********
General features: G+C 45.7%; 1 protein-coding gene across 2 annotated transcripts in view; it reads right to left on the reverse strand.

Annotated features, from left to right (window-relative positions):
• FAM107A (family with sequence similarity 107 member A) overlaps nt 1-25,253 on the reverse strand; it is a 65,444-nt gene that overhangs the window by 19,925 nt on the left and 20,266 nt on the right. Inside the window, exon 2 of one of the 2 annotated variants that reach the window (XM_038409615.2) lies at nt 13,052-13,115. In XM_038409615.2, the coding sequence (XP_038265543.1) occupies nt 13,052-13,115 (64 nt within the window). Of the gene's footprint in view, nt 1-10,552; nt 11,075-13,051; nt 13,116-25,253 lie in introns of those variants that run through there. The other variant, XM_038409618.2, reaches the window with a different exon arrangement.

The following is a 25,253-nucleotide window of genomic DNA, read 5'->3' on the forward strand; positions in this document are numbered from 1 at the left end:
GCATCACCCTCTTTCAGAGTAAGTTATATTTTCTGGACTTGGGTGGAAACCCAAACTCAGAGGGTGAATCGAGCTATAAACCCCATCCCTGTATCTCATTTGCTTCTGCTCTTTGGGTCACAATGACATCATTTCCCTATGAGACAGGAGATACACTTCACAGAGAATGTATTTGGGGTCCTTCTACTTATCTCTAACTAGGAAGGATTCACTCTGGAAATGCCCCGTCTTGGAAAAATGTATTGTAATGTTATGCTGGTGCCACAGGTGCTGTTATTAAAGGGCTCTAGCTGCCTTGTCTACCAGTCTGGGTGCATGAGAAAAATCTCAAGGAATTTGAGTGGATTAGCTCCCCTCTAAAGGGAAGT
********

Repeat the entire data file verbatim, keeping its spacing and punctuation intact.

General features: G+C 45.7%; 1 protein-coding gene across 2 annotated transcripts in view; it reads right to left on the reverse strand.

Annotated features, from left to right (window-relative positions):
• FAM107A (family with sequence similarity 107 member A) overlaps nt 1-25,253 on the reverse strand; it is a 65,444-nt gene that overhangs the window by 19,925 nt on the left and 20,266 nt on the right. Inside the window, exon 2 of one of the 2 annotated variants that reach the window (XM_038409615.2) lies at nt 13,052-13,115. In XM_038409615.2, the coding sequence (XP_038265543.1) occupies nt 13,052-13,115 (64 nt within the window). Of the gene's footprint in view, nt 1-10,552; nt 11,075-13,051; nt 13,116-25,253 lie in introns of those variants that run through there. The other variant, XM_038409618.2, reaches the window with a different exon arrangement.

The following is a 25,253-nucleotide window of genomic DNA, read 5'->3' on the forward strand; positions in this document are numbered from 1 at the left end:
GCATCACCCTCTTTCAGAGTAAGTTATATTTTCTGGACTTGGGTGGAAACCCAAACTCAGAGGGTGAATCGAGCTATAAACCCCATCCCTGTATCTCATTTGCTTCTGCTCTTTGGGTCACAATGACATCATTTCCCTATGAGACAGGAGATACACTTCACAGAGAATGTATTTGGGGTCCTTCTACTTATCTCTAACTAGGAAGGATTCACTCTGGAAATGCCCCGTCTTGGAAAAATGTATTGTAATGTTATGCTGGTGCCACAGGTGCTGTTATTAAAGGGCTCTAGCTGCCTTGTCTACCAGTCTGGGTGCATGAGAAAAATCTCAAGGAATTTGAGTGGATTAGCTCCCCTCTAAAGGGAAGT